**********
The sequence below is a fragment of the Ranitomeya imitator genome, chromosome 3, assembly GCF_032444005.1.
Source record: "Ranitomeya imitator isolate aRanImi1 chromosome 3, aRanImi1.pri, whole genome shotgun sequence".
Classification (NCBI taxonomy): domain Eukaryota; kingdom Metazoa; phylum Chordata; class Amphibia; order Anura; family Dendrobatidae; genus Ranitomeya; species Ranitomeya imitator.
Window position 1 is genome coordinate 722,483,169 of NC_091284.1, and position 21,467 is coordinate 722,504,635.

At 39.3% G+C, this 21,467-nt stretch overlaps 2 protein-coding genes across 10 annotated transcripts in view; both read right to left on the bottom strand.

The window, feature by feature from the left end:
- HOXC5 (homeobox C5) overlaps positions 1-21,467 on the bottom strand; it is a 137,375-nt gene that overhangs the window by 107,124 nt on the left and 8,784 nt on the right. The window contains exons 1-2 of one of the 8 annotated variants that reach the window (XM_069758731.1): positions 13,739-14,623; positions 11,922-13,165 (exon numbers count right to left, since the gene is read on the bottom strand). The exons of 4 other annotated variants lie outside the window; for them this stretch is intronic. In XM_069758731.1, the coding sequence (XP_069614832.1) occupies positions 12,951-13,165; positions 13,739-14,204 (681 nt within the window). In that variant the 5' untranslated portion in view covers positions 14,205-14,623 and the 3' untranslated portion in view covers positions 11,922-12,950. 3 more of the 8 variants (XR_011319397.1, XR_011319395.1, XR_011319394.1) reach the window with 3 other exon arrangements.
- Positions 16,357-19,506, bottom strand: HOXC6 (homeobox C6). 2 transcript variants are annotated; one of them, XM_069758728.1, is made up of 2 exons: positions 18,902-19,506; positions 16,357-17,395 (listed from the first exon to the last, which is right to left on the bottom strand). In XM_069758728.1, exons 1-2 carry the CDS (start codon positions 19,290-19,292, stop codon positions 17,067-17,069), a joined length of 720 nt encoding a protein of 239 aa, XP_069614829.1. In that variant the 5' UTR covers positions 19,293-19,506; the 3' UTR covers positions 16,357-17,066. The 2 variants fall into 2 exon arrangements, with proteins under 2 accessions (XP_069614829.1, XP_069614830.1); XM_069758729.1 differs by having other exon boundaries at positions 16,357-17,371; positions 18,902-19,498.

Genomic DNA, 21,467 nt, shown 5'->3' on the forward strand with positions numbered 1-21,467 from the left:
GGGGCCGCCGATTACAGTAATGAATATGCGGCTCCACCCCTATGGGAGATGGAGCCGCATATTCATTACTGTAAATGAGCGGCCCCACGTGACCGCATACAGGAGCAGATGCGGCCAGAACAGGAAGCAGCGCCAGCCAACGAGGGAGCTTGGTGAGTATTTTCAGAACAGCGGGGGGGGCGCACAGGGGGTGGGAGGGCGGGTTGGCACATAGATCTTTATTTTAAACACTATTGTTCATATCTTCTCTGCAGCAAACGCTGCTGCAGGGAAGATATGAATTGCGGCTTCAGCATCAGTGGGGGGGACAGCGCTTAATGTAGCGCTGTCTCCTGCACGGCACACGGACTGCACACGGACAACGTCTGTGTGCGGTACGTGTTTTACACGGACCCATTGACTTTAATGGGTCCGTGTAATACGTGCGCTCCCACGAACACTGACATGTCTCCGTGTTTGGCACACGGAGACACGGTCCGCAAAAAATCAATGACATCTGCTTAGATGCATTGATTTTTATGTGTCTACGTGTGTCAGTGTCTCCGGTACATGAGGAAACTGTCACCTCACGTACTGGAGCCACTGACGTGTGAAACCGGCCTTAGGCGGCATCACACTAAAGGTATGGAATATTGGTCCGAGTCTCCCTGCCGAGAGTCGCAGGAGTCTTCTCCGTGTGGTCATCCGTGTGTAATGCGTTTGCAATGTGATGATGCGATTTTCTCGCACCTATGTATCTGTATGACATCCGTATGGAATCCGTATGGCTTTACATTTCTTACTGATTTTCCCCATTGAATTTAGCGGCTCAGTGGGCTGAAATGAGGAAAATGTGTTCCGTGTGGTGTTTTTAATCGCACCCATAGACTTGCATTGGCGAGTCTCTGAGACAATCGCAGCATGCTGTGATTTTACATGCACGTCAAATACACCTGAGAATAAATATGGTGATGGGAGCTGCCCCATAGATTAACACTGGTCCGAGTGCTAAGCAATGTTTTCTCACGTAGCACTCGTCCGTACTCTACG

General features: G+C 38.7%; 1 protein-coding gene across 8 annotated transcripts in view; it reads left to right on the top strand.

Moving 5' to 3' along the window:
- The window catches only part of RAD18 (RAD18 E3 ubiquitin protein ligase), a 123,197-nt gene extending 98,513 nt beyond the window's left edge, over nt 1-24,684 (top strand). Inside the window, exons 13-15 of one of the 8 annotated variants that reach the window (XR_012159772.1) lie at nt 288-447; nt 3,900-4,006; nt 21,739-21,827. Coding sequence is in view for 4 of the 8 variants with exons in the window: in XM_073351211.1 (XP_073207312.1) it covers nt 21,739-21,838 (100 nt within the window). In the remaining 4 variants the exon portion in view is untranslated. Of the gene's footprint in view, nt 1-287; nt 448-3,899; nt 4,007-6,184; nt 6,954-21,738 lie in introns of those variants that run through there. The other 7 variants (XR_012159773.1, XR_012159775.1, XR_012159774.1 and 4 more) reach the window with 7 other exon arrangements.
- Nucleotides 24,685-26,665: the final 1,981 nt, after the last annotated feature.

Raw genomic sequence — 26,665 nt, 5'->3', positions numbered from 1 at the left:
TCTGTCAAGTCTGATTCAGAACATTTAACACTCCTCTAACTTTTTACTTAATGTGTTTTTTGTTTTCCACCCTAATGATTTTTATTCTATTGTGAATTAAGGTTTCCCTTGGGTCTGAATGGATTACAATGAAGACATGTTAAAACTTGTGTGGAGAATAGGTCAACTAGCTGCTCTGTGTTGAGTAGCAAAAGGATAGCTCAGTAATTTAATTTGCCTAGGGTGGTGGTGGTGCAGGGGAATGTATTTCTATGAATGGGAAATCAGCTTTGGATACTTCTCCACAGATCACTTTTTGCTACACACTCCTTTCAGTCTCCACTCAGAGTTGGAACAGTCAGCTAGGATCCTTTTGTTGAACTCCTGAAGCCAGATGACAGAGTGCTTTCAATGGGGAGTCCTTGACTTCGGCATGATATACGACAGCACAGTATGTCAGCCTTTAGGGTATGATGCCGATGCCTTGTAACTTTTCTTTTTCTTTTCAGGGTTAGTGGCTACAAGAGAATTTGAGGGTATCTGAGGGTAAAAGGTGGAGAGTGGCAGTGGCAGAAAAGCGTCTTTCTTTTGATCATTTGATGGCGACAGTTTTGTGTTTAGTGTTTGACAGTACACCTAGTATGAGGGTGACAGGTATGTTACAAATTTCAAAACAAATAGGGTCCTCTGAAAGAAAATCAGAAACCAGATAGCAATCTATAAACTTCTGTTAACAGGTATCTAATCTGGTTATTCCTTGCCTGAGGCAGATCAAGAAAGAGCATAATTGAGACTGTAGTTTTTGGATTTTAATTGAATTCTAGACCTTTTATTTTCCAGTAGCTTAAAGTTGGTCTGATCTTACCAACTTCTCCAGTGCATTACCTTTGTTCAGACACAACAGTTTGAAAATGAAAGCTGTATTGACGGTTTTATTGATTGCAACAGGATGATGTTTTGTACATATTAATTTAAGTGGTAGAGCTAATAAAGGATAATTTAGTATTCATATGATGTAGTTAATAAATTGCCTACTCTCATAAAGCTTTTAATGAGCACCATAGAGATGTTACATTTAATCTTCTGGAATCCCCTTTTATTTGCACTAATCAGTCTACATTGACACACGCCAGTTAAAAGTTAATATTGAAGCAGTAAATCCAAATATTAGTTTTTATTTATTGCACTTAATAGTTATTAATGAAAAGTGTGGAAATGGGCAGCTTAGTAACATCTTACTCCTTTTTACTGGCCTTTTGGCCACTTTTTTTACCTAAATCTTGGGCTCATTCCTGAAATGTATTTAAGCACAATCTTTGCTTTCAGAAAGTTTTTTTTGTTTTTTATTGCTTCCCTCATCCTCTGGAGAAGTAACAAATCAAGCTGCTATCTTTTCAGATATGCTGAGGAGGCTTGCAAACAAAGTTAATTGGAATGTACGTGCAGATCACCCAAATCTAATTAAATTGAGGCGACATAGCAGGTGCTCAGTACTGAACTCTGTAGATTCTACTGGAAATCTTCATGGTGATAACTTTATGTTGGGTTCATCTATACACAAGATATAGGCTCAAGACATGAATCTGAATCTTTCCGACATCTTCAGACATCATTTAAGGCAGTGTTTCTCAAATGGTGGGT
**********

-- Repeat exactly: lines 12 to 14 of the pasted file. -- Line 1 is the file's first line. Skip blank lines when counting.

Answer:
Moving 5' to 3' along the window:
- The window catches only part of RAD18 (RAD18 E3 ubiquitin protein ligase), a 123,197-nt gene extending 98,513 nt beyond the window's left edge, over nt 1-24,684 (top strand). Inside the window, exons 13-15 of one of the 8 annotated variants that reach the window (XR_012159772.1) lie at nt 288-447; nt 3,900-4,006; nt 21,739-21,827. Coding sequence is in view for 4 of the 8 variants with exons in the window: in XM_073351211.1 (XP_073207312.1) it covers nt 21,739-21,838 (100 nt within the window). In the remaining 4 variants the exon portion in view is untranslated. Of the gene's footprint in view, nt 1-287; nt 448-3,899; nt 4,007-6,184; nt 6,954-21,738 lie in introns of those variants that run through there. The other 7 variants (XR_012159773.1, XR_012159775.1, XR_012159774.1 and 4 more) reach the window with 7 other exon arrangements.
- Nucleotides 24,685-26,665: the final 1,981 nt, after the last annotated feature.